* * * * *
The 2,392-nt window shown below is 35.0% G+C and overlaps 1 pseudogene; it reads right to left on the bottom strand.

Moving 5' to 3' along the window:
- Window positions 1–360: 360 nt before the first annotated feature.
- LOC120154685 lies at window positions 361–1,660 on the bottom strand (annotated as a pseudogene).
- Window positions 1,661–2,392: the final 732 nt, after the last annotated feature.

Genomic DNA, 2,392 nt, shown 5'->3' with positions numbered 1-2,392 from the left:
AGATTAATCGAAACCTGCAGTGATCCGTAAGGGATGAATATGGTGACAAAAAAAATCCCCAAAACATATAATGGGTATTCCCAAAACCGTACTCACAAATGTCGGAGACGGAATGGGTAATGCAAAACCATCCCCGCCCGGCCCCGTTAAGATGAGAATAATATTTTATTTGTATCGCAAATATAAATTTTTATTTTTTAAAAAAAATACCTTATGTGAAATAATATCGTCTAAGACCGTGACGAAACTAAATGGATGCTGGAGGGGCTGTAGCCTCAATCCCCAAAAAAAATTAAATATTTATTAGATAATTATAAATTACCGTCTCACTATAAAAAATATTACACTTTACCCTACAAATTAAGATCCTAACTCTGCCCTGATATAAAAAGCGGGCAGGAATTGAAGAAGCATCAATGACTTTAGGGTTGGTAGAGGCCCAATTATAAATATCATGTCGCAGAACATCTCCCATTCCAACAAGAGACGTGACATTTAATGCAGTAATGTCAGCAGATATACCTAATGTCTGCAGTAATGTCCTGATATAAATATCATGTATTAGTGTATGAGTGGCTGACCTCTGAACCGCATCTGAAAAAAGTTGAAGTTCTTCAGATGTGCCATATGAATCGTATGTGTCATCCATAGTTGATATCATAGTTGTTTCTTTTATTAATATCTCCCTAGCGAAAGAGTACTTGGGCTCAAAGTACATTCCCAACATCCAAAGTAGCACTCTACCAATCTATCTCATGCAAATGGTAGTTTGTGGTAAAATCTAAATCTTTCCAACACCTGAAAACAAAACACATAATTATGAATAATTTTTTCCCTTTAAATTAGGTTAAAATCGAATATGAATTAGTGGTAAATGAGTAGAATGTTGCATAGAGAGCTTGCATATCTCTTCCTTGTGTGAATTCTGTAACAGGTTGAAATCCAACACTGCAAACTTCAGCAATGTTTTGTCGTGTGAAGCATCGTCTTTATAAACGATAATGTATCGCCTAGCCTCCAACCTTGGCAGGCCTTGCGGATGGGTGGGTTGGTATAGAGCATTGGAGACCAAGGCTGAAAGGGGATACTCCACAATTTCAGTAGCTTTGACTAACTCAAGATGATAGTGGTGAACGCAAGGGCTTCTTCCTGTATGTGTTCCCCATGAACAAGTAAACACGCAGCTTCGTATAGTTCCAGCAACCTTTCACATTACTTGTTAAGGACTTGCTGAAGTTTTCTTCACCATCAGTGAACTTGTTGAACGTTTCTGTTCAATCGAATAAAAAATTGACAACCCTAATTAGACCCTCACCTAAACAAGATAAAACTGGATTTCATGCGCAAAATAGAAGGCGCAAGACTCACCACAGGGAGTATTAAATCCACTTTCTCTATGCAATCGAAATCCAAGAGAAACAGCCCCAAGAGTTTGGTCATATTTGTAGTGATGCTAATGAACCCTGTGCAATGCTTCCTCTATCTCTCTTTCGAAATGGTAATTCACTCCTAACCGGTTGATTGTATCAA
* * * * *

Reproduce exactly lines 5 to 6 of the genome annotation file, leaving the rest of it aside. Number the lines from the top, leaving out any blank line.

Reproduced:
- Window positions 1,661–2,392: the final 732 nt, after the last annotated feature.

Genomic DNA, 2,392 nt, shown 5'->3' with positions numbered 1-2,392 from the left: